Redpointing (working a route) is pretty fundamental to pushing your grade, it’s a completely different mindset to on sighting and it’s not for everyone, but embrace it and honestly your grades will go up – even your onsight grade.
So what’s stopping you? Can you motivate yourself to train 3 or 4 times a week? Can you commit to climbing trips? Do you (don’t underestimate this one!) have an awesome climbing partner to project with? Do you have the psyche to stick with it? Do you simply have the time (I’m very well aware that I live a pretty easy life doing what I love for work and play, living near world class climbing, a great wall and not having many other commitments)?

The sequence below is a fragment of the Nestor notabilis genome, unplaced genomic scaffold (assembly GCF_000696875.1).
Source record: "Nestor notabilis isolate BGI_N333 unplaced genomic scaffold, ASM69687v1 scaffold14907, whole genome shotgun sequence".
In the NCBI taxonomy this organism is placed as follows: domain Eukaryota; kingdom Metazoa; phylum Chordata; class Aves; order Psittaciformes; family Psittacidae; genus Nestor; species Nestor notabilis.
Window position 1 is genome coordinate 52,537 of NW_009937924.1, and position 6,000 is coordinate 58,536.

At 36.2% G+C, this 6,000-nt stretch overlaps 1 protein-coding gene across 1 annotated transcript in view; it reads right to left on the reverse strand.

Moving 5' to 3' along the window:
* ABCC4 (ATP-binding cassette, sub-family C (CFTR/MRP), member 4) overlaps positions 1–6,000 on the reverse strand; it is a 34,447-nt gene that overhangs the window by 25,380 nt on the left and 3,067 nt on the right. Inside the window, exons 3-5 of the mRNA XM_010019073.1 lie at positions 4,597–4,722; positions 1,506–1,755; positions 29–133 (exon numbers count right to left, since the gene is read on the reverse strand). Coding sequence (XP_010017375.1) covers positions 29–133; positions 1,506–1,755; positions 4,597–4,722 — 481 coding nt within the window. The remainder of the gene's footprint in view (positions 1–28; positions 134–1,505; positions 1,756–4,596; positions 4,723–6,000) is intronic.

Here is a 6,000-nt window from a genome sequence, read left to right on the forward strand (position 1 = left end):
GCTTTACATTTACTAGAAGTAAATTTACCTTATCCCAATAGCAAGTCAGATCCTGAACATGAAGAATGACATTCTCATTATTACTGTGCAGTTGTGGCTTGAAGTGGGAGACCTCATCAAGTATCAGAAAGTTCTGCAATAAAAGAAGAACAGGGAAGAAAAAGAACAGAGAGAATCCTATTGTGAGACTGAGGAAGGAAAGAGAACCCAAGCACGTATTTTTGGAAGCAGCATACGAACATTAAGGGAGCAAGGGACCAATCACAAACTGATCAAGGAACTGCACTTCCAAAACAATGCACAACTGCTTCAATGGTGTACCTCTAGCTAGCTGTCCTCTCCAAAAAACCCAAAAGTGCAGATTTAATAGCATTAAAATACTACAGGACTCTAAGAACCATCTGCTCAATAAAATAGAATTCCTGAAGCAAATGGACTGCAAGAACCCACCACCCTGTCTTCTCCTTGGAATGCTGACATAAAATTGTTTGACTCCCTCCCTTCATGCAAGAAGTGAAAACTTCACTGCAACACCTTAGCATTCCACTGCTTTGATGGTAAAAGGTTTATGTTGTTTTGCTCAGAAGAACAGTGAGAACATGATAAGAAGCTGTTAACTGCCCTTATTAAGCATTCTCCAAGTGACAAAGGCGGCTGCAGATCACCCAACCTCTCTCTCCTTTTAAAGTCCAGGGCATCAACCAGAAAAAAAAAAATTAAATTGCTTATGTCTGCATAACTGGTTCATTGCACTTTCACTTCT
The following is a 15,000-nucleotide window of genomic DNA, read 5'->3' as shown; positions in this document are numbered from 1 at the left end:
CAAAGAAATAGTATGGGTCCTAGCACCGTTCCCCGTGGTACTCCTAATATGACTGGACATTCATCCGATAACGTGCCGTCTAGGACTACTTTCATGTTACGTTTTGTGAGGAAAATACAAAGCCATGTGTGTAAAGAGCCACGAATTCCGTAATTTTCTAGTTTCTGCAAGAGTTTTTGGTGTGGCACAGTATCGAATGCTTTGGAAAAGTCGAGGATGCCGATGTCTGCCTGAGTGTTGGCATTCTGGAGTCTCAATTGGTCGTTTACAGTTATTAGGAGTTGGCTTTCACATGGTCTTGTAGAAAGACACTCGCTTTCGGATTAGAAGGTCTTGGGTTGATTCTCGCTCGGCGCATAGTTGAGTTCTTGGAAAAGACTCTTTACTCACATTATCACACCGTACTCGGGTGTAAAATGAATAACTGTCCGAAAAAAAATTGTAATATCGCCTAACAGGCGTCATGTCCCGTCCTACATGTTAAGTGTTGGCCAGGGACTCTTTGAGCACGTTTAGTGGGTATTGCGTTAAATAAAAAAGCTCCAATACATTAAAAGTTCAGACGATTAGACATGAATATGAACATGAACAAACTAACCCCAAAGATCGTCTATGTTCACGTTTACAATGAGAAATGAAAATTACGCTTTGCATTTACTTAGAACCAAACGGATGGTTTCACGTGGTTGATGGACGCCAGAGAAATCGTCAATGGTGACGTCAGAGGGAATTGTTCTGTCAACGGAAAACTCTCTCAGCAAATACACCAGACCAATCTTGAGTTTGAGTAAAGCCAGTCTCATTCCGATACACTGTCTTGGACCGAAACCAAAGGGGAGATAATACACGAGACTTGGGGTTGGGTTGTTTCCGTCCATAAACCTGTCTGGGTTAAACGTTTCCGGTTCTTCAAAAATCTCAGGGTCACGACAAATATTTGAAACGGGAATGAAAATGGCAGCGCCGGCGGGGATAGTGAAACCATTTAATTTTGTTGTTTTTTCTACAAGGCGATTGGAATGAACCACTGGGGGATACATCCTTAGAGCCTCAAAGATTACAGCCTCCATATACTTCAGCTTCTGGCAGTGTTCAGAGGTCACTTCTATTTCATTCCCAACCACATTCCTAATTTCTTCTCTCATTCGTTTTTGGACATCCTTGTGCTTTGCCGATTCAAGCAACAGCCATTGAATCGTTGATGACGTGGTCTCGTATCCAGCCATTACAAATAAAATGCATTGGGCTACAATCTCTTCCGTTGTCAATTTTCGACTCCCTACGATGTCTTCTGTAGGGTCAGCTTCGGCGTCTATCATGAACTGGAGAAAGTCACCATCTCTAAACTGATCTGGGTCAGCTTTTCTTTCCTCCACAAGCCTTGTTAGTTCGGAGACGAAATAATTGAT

Get some coaching. Set goals. Train hard. Try hard.
It’s not easy, but honestly, if you want it enough, you can climb 8a.
The summer season has been a busy one, my busiest yet, which makes me really happy, but a little tired!
July was a bit mad, only 3 days off – not something I aim for, I normally like to achieve a better work / play balance, but I’ve had an absolute blast at work!
The work numbers:
61 days teaching / coaching lead climbing
15 days working on Mountain Leader courses
14 days directing our Single Pitch Award courses
11 days teaching roped scrambling & alpine preparation
5 days running Mountaineering Instructor Award refreshers
5 days working with a school group
4 days DofE work – I used to shed loads of this!
4 ML refresher days
4 SPA refresher days
2 Self rescue for climbers days
The personal numbers:
89 routes (up to E4 trad, 7b sport)
72 sessions down the wall
6 days of continual professional development courses